Note: Williams' piece also has some good points on the complexity of reparations.

Saturday, July 25, 2009

Wisdom of Planet Earth

I had this passing thought when I first watched the Planet Earth series. It's stuck with me, so I thought I might share it. I not only learned details of obscure environments around the world, I also gathered a better understanding for the purpose of life (not my life, but life in general). Animals are not for me. More specifically, animals were not created solely for the human race. This may seem simple, but it's something I subconsciously believed before. I came to this conclusion after realizing how many different species there were that I'd never heard of. Then I realized if I'd never heard of them in 2009, most people had never heard of them for thousands of years. If it's true that most animals (and fish, stars and planets, etc) were not even realized by humans, then they can't exist solely for us. But most people already think that.

Friday, July 24, 2009

Why Catch 22?

But it could have been Catch-18. This was Heller’s original title - and his title throughout all the long years of composition, from 1953 to 1961. However, just before the book was published Leon Uris produced his novel Mila 18. Heller’s publishers, Simon and Schuster, thought two books with ‘18’ in the title in one year was one book too many, and suggested a change.
That's from the blog How books got their titles. Here are some other interesting ones:
Some of these titles are so common place it odd to think they could ever have been different. Then again, if they were different, they would be familiar too, just differently, and I would still feel weird. Is that a catch-22? How about a catch-18?

Thursday, July 23, 2009

Random Act of Kindness or the Facebook Fairy?

My old GPS has been broken for a while and I've been putting off buying a new one. My wife and I are heading to Washington D.C. for our anniversary, so she posted this in her facebook status:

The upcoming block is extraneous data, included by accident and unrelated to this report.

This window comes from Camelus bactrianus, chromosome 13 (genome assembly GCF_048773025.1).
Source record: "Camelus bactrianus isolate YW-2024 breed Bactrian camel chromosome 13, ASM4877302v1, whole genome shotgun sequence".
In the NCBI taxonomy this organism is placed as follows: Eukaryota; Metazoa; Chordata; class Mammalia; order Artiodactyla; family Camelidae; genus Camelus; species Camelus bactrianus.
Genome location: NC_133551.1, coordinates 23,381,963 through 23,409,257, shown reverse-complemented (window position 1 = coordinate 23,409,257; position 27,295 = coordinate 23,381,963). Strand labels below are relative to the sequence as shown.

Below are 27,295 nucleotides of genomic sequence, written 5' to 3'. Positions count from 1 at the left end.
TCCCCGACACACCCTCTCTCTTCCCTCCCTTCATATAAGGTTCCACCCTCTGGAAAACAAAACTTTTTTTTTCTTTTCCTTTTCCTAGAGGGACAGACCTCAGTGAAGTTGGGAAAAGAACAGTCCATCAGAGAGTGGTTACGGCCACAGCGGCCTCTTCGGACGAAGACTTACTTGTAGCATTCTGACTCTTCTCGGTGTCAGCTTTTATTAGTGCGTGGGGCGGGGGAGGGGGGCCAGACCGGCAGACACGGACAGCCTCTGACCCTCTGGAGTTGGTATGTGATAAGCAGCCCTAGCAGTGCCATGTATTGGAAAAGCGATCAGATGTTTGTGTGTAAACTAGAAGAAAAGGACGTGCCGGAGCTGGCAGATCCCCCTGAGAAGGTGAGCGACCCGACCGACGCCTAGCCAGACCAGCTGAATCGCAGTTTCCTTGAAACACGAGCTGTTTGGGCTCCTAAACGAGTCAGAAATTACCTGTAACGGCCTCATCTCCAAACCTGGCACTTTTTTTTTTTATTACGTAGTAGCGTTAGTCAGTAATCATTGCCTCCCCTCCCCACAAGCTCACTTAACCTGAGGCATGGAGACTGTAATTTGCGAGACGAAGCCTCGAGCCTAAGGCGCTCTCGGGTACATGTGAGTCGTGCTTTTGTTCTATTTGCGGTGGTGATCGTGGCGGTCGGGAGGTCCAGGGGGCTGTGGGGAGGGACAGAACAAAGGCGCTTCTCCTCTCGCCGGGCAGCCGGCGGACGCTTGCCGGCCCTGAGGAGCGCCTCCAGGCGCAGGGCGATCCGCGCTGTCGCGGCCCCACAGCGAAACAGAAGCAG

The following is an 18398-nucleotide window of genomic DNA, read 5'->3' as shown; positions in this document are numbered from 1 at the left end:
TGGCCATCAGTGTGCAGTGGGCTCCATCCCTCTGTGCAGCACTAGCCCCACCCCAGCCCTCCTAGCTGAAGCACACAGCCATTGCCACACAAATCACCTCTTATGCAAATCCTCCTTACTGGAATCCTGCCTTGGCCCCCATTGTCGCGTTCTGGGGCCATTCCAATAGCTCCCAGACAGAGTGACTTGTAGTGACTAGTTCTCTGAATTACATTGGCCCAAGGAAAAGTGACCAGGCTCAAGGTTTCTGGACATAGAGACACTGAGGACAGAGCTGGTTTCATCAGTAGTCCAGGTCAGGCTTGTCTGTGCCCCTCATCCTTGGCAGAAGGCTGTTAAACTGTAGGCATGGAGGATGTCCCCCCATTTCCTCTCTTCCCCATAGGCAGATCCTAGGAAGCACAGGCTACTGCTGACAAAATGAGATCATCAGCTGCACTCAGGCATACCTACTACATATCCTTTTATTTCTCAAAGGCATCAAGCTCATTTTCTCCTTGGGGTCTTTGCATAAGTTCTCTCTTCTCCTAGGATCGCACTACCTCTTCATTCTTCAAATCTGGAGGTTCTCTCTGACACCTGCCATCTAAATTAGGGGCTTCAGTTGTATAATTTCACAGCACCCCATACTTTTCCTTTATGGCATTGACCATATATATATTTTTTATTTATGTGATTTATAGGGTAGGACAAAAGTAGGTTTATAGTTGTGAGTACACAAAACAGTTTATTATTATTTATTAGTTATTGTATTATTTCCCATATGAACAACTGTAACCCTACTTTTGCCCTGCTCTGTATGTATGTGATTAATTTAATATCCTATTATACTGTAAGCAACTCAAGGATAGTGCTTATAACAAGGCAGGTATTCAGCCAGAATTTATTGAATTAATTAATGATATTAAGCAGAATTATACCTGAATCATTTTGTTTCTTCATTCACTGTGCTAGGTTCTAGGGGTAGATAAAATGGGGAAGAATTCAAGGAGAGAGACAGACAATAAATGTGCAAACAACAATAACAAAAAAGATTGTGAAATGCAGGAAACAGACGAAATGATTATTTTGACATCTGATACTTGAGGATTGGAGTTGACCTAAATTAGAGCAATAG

can you rent GPSs? we need one for the weekend...
24 hours later I receive a package with a new GPS inside. Now either someone went above and beyond nice and bought us a new GPS (I've narrowed the list down to a few) or Facebook gifts just got a lot better. So if you recently sent me a GPS, let me know, or Mark Zuckerberg is getting a thank you letter.

Economics of *this post is not yet rated*

Here's a collection of blue topics discussed through the lens economics:
*some of these are callous, but I found them all educational

Wednesday, July 22, 2009

Car Czar Cronyism

No one is particularly happy with the government holding a controlling stake in General Motors, but its hard to know exactly what problems will arise. Here's one, good old fashion cronyism:
The latest self-appointed car czar is Massachusetts's own Barney Frank, who intervened this week to save a GM distribution center in Norton, Mass. The warehouse, which employs some 90 people, was slated for closure by the end of the year under GM's restructuring plan. But Mr. Frank put in a call to GM CEO Fritz Henderson and secured a new lease on life for the facility.

Mr. Frank's spokesman, Harry Gural, says the Congressman discussed, among other things, "the facility's value to GM." We'd have thought that would be something that GM might have considered when it decided to close the Norton center, but then a call from one of the most powerful Members of Congress can certainly cause a ward of the state to reconsider what qualifies as "value." A CEO who refuses the offer can soon find himself testifying under oath before Congress, or answering questions from the Government Accountability Office about his expense account. To that point, Mr. Henderson spent Wednesday with Chrysler President Jim Press being castigated by the Senate Commerce Committee for their plans to close 3,400 car dealerships. Every Senator wants dealerships closed in someone else's state.